Weightless Fireworks

By Scott Pack

A collection of haiku

Sunday, 19 June 2016

What a Difference a Word Makes

Or two letters, to be more precise.

A couple of weeks ago, struck by a rare moment of inspiration, I composed the following haiku:

blossoms have fallen
these brief days of early spring
are crushed underfoot

I was in the garden, our cherry tree had shed its petals, the words came to me, they scanned without much effort. It was an easy poem to write.

But then I started pondering that word: these. Perhaps the poem would be better as:

blossoms have fallen
the brief days of early spring
are crushed underfoot

I was torn. Both seemed to work, but both had a different feel, a different sentiment somehow, even though there was only a couple of letters vetween the two. I would prefer one, then read the other and change my mind. There was only one thing for it. A Twitter vote!

I put both version on Twitter and asked people to vote for THE or THESE. Opinions started to roll in apace. Early feedback was definitely siding with THE, with 70% of the votes supporting that version. At which point I found myself violently in favour of THESE. Not to be contrary, but it dawned on me why I had chosen that word in the first place. This was a moment I had experienced myself, I was there, the words were composed while experiencing it. THESE puts the reader in that moment with me. THE was more generic; it could be any moment.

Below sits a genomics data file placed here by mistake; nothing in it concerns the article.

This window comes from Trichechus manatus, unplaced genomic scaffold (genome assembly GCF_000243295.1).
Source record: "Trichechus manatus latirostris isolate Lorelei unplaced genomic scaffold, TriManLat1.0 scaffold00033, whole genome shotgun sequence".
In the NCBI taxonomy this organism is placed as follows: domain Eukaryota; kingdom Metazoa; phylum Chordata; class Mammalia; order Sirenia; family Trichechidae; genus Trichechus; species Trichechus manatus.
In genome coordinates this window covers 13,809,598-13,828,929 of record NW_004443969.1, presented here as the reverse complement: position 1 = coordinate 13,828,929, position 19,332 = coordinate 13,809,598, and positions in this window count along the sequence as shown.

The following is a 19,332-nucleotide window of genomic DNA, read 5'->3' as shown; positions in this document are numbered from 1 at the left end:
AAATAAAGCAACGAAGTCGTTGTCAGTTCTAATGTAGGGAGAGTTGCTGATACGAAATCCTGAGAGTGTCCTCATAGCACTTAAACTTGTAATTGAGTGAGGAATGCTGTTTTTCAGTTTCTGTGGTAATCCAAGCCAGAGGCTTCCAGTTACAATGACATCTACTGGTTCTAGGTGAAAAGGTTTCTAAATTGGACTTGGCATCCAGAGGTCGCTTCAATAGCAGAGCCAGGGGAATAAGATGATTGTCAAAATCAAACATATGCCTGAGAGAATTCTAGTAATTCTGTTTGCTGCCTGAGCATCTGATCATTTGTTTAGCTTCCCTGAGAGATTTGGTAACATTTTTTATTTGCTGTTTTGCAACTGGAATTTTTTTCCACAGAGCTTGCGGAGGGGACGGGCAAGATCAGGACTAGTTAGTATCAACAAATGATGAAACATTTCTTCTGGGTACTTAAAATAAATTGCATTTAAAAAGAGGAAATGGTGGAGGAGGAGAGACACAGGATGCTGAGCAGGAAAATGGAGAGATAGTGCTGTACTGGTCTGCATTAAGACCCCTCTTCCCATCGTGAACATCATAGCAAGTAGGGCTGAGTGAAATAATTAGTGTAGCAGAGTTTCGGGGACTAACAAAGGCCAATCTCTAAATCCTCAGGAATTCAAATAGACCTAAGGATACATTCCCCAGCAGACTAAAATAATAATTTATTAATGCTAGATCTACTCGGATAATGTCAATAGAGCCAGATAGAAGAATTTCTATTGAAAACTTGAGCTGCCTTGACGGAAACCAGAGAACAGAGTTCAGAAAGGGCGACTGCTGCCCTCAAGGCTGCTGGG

I wanted people to be there, so I knew at this point I would side with THESE for the final version, no matter what Twitter decided.

But then a curious thing happened. THESE went on a surge. All of a sudden the votes were flooding in for it and we ended up with 44 votes for THESE and just 23 for THE. Twitter was right after all.

Of course, there is not correct answer here. Both versions 'work'. Both version are equally valid. But only one version felt right to me. And that is the version that will end up in the book.

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Comments

C P
 C P says:

That is incredible isn't it? If I'd seen the vote, I'd have gone for "this brief day of early spring". Sadly, a storm gave our garden one day of blossom this year… luckily for you and your haiku yours lasted longer as "this brief day of early spring" really wouldn't have worked!

posted 20th June 2016

Scott Pack
 Scott Pack says:

I am not sure our blossom lasted much longer but at least we managed more than a day.

posted 21st June 2016

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